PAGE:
Chasing the improbable win and the Idaho high school football playoffs
|It a was crisp, fall morning in 1987, and I was packed into a car with other students en route to morning classes at Jerome High School. Someone turned up the dial. Our hometown Tigers were hosting conference rivals from Buhl that night in a first-ever battle of unbeatens, the squads being ranked #1 and #2 in the state, respectively. It was the final game of the season with a trip to the state playoffs on the line. The color commentator from our team’s live radio broadcasts was about to offer his weekly prediction, something which he’d done with uncanny accuracy over the years. After discussing each team for a few moments, he called his shot: “Jerome 30, Buhl—a whipped—0.” Late that evening, when the final whistle had blown, Jerome tallied 37 points on the scoreboard. Buhl had none.
Two years later, I approached this same commentator after a weeknight game of pickup basketball with the old guys from Jerome’s city league. I was now a junior on the football team, and we had earned another spot in the state playoffs. With a slight grin, I confronted the pundit about the rumor that he’d be picking our opponent; he replied matter-of-factly, informing me how the visiting Snake River Panthers were about to end our season.
What’s the formula for delivering an upset? The thought might have crossed my mind in that moment. Doubts about us winning weren’t new or surprising. This season had been widely anticipated as Jerome’s big drop off after years of football dominance. With many of our star players having moved away in recent years, we fielded a squad that was undersized with relatively-low turnout. The Panthers were the stark opposite—they were physically huge. When our projected defensive tackle had transferred to Snake River during the preceding summer, he found a role on their squad…as the quarterback. Complicating things further, one of our team captains—an irreplaceable two-way starter whose physical play was badly needed—would be out as he served a one-game suspension.
Rumors of our team’s complete demise turned out to have been a bit exaggerated that year. Although our conference foes brought winning records and sizable crowds to our stadium, anticipating a changing of the guard, we’d swept through them, earning our spot in the playoffs. But we’d also suffered lopsided losses, the worst being at Shelley, as their team put up 55 points and won going away. While we had retooled our lineup following that debacle to win 3 of our last 4, an ominous fact stared us in the face: Snake River—with only 1 loss on the season—had taken on Shelley and beaten them.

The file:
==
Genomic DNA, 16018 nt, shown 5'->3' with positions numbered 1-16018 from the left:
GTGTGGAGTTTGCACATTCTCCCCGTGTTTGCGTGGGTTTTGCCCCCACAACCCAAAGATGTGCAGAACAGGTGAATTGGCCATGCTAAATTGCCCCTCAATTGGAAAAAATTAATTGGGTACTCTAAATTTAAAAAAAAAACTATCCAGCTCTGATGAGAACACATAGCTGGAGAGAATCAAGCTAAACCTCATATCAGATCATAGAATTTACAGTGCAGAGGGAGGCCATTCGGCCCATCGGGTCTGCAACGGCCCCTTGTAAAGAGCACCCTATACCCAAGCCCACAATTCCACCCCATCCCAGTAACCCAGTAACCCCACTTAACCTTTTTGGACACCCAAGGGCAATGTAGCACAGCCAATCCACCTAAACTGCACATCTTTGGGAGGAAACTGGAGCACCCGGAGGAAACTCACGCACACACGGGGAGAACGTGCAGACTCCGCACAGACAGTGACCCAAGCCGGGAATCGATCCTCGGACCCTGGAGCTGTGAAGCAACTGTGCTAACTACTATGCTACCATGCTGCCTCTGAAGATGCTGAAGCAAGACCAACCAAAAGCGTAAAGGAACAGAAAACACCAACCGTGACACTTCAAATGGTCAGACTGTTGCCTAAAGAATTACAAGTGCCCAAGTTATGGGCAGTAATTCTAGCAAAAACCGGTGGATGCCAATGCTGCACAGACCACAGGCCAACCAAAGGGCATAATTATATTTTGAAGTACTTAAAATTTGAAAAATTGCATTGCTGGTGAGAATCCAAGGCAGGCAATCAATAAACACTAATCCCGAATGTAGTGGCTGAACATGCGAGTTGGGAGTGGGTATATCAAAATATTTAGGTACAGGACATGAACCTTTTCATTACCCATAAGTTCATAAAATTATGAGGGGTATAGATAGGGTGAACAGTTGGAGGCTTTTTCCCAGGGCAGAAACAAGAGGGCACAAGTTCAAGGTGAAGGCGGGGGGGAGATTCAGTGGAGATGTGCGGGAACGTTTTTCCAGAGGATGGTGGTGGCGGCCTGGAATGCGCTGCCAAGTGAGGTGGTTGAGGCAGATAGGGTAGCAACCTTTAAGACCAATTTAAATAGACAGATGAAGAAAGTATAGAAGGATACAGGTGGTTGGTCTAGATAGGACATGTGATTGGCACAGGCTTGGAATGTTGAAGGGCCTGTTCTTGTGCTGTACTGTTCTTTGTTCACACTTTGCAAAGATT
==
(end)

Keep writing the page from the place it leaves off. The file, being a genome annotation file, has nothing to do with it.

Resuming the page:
As the radio color guy described our impending doom, I don’t recall having a snappy comeback or attempting to get in the last word. I remember feeling a quiet confidence. I knew some things that pundits and predictors did not.
The cornerstone of our team that year was Jeff Pedrow. He would finish the season as a 1st team all-state selection at both middle linebacker and offensive tackle. A multi-sport star—wrestler, boxer, power-hitting catcher--Jeff was the toughest guy and absolute hardest hitter I’d faced. Trying to knock Jeff off his line of attack was like trying to disrupt a boulder as it bounded down a mountain. I’d never won a one-on-one battle of any kind against him that involved hitting. However, a lesson from absorbing Jeff’s beat downs became a competitive advantage—one that outsiders would be hard-pressed to grasp: If you could bring your best effort against Jeff during practice, absorb the pain, stand your ground, and come back again, you could hang with anyone. Playing in actual games after facing Pedrow all week was liberating. We could throw caution to the wind, play fast and hit with all we had, knowing the hardest knocks of the week were behind us. Our squad always knew who the toughest guy on the field was—we’d played with him all year. Such a team wasn’t likely to be intimidated by a bigger opponent. We knew something else—to fully execute its scheme, Snake River would have to run their power game directly through Jeff Pedrow.